The committee which devised the entry rules for the photography section of the Boston Arts Festival last year came up with an inspired set of qualifications. We will quote from the announcement. "Because the scope and depth of a photographer’s work can best be shown by several prints rather than by a single example, the Boston Arts Festival competition calls for a series of related prints to demonstrate the photographer’s photographic point of view.
As a teacher and critic of literature, accustomed to deal in more or less precise terms with novels, plays and poetry, I am appalled at the confusion which seems to exist at the very heart of serious modern photography—namely, the continuing obscure arguments over the matter of photographic "style.”
During the preparation of this issue of APERTURE we found that the word "Workshop” is used loosely in the field of photography. How loosely used no one knows because as Ralph Steiner, New York photographer, in an unpublished survey of current education in photography says, workshop leaders operate in healthy independence and lamentable isolation.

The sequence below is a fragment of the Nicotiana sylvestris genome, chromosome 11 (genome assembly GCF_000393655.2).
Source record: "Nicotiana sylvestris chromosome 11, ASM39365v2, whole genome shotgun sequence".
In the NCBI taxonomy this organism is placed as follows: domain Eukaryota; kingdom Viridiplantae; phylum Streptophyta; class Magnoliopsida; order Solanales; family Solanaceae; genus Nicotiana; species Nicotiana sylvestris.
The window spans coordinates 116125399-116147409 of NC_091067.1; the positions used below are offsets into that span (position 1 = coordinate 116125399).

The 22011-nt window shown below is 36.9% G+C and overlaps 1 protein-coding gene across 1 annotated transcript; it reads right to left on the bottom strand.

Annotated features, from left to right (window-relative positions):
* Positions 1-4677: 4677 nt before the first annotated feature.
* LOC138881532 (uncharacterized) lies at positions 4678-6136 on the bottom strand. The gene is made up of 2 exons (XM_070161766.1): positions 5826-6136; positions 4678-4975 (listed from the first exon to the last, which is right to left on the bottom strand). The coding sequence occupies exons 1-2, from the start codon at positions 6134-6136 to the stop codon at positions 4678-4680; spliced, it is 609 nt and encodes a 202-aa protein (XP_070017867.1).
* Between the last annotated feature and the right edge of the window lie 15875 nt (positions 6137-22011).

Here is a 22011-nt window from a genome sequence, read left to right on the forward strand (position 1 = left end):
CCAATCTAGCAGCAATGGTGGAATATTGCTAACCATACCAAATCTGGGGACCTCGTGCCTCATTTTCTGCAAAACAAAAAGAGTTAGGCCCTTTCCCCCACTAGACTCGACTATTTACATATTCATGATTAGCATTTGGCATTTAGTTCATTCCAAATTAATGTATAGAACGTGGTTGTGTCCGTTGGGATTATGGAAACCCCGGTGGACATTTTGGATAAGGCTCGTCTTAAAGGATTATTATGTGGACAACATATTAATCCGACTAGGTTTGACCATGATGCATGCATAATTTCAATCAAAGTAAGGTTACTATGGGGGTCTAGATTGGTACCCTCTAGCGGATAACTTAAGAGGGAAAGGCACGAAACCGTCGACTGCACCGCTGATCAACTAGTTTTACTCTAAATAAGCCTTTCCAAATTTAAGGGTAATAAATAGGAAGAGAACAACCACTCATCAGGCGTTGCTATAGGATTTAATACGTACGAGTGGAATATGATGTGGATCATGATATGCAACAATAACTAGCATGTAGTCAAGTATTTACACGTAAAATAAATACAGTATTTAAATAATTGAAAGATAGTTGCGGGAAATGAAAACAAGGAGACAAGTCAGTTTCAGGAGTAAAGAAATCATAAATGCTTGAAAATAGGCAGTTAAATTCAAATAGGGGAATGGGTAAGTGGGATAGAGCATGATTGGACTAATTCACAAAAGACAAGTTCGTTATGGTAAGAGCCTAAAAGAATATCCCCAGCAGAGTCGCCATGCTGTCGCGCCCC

As this reviewer slowly read THE DAGUERREOTYPE IN AMERICA the wonder grew that the foundations of the tradition loosely called "Straight Photography" were completely laid in the twenty year span 1839-1860. All the fundamental precepts were practiced; clarity of rendering, a window on the world, and mass media.
Congratulations on publishing "Three Phantasts: Laughlin, Sommer, Bullock,” by Jonathan Williams. (Vol. 9, No. 3). This brief essay sets a tone and style that is frequently missing in critical pieces on photographers. The men are treated with respect; their work is examined with care and enthusiasm; and significant biographical details are provided.
BRETT WESTON announces a new portfolio of original photographs. It is titled simply 15 Photographs. The edition is limited to fifty sets. The pictures emphasize the more recent examples of his work. It is priced at $200 (add 4% sales tax in California).
A Conference and Workshop on Photography Instruction is announced for the Summer of 1962. According to Director Henry Holmes Smith, the main purpose of the program is to put to practical test certain theoretical positions held by major teachers in the field.
Michael Gregory is an assistant professor in English at the San Francisco State college in California. His interests lie in the fields of anthropology and psychology as well as literature. He says that his principle concern is with the symbolic process in all its forms— not only with the arts, but with myth, ritual and archaelogy.